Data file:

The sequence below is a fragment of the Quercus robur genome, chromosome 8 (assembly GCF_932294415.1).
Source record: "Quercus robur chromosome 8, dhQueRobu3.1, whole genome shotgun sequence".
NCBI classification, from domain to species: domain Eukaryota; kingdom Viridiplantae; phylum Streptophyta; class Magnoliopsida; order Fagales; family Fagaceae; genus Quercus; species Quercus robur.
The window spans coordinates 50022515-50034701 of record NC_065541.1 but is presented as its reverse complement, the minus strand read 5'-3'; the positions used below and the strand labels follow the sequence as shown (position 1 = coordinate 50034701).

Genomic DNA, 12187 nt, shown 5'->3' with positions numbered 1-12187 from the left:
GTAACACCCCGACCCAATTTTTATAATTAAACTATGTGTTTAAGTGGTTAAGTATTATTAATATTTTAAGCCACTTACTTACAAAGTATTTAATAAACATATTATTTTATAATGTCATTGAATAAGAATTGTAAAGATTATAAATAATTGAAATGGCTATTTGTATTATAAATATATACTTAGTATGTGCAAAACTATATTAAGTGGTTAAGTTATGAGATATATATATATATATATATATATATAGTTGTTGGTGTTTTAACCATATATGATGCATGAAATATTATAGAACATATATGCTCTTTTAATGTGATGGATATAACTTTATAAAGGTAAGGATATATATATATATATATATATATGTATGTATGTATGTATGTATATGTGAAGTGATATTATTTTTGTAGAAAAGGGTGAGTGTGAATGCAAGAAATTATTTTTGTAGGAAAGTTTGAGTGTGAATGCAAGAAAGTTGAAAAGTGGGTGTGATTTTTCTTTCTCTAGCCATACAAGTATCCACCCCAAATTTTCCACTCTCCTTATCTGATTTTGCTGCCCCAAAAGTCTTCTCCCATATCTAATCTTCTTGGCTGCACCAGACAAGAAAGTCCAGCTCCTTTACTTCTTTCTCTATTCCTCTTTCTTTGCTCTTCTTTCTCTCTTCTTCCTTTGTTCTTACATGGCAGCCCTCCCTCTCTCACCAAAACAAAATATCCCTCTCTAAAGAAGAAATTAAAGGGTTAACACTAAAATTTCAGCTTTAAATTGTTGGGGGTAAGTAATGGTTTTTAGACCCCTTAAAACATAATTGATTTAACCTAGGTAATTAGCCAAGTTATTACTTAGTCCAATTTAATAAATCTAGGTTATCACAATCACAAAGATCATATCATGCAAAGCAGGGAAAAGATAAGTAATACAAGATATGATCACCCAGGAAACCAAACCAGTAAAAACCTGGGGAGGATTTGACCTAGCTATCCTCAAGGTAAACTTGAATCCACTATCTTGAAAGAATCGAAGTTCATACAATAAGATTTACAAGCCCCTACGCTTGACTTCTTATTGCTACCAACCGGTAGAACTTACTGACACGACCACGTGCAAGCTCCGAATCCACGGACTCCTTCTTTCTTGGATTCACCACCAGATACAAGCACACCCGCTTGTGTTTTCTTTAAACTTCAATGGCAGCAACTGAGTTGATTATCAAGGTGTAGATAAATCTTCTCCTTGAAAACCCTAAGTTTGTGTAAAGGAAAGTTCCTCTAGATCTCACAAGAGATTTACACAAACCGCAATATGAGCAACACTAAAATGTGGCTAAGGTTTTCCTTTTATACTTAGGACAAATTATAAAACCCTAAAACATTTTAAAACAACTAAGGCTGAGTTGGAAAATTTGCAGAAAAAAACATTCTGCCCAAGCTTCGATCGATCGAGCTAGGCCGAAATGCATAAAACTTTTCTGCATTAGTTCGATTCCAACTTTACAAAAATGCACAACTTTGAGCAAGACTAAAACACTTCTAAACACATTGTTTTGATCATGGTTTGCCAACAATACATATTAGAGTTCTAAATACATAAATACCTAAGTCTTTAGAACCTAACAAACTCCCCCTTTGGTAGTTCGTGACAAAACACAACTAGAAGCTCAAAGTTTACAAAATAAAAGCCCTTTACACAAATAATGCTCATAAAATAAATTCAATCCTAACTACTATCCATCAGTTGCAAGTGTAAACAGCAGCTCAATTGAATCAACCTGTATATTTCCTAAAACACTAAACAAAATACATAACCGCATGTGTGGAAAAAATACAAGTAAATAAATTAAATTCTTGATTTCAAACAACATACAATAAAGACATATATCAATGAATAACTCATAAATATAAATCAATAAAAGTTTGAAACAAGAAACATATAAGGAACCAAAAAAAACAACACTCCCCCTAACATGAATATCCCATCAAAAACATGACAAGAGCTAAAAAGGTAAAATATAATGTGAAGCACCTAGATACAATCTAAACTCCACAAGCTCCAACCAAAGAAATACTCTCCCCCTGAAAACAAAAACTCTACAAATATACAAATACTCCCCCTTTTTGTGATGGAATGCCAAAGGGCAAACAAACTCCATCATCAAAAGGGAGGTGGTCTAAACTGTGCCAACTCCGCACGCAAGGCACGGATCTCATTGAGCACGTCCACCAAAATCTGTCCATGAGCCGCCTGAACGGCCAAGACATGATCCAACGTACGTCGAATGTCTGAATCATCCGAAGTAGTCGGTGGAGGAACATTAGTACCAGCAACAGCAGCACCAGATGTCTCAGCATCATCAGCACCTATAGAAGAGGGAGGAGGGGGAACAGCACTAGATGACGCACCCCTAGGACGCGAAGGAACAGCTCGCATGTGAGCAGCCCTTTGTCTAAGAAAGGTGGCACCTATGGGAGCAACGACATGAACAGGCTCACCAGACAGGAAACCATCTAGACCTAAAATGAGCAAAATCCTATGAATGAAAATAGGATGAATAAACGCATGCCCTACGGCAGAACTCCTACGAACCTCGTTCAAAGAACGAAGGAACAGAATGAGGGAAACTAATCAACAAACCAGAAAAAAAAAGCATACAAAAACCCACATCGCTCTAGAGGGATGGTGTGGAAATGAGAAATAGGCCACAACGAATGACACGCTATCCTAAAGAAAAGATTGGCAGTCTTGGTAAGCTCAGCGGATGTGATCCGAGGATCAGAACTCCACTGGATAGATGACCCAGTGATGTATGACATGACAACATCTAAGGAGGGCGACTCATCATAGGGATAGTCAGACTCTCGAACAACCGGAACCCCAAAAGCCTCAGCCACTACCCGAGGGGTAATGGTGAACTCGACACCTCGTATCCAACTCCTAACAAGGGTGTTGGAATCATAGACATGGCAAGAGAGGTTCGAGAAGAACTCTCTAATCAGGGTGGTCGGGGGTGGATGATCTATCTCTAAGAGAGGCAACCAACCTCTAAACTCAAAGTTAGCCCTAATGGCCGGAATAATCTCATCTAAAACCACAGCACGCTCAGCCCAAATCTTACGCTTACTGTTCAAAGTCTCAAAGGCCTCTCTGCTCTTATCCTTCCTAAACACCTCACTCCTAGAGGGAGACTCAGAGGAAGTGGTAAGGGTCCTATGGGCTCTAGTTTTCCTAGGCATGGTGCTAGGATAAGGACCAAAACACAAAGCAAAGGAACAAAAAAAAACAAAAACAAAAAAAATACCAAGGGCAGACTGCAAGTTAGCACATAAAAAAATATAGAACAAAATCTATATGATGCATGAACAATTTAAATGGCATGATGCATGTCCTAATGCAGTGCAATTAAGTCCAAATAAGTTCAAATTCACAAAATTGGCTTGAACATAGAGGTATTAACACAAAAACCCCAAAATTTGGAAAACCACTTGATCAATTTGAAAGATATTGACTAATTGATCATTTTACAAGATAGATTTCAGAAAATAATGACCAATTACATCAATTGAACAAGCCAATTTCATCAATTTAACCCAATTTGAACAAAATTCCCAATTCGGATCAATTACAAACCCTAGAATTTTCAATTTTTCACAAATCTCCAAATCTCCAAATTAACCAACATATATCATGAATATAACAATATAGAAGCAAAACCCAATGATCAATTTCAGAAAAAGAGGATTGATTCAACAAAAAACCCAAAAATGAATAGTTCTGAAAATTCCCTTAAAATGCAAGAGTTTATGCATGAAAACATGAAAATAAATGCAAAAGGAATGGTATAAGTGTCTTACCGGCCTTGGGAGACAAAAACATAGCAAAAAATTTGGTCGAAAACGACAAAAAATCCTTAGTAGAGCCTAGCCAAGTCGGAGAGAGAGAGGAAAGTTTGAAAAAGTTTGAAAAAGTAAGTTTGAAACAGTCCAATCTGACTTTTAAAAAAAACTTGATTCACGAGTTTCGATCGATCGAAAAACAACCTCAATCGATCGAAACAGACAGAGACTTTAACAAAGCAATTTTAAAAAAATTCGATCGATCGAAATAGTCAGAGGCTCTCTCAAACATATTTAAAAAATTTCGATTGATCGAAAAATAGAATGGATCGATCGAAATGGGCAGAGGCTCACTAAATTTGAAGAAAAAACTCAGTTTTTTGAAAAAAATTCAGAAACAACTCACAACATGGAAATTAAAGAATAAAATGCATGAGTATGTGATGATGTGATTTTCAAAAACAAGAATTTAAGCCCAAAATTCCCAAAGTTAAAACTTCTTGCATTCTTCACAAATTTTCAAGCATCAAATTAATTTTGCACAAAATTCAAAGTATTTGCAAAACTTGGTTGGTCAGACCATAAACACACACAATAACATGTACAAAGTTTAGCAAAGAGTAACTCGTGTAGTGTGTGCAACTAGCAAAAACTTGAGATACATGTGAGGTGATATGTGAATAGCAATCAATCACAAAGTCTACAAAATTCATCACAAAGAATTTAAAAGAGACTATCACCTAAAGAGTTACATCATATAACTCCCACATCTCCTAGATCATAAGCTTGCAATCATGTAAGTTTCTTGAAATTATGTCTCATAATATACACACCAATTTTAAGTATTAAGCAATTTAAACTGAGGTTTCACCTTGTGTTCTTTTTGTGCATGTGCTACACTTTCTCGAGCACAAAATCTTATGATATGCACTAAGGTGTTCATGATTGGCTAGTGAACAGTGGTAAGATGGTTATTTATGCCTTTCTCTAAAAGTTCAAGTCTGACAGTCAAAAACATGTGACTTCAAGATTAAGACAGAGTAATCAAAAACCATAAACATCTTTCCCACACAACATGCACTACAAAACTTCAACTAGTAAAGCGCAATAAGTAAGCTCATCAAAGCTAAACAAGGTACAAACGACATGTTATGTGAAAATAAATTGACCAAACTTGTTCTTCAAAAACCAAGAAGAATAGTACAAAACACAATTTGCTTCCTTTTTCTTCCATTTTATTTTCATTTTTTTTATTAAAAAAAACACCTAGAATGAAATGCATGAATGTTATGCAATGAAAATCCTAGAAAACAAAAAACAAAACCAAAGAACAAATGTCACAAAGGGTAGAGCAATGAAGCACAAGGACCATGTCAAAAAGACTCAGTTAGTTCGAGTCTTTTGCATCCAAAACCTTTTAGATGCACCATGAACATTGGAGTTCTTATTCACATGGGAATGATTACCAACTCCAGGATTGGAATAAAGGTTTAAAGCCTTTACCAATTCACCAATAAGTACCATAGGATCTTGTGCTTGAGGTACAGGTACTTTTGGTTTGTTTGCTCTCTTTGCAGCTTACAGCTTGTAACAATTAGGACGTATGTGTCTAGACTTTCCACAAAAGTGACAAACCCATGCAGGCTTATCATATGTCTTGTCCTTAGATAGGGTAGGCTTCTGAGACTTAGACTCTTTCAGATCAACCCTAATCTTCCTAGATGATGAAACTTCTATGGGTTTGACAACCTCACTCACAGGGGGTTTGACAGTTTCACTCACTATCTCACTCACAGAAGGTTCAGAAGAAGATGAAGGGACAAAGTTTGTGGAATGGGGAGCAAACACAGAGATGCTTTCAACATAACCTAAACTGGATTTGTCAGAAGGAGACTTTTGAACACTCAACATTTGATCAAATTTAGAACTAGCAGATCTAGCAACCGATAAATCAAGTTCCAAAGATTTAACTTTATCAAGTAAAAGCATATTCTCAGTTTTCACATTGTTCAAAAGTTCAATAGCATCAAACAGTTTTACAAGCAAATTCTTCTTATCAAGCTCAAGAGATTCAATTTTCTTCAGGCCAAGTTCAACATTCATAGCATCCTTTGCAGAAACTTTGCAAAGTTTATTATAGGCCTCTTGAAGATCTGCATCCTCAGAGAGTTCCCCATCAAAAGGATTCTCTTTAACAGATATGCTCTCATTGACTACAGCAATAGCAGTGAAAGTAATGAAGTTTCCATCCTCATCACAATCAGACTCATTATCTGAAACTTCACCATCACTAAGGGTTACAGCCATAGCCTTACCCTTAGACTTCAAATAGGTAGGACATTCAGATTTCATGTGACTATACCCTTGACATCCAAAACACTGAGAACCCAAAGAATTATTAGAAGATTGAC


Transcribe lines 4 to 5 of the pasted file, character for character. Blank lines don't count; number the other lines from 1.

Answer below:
The window spans coordinates 50022515-50034701 of record NC_065541.1 but is presented as its reverse complement, the minus strand read 5'-3'; the positions used below and the strand labels follow the sequence as shown (position 1 = coordinate 50034701).

Genomic DNA, 12187 nt, shown 5'->3' with positions numbered 1-12187 from the left: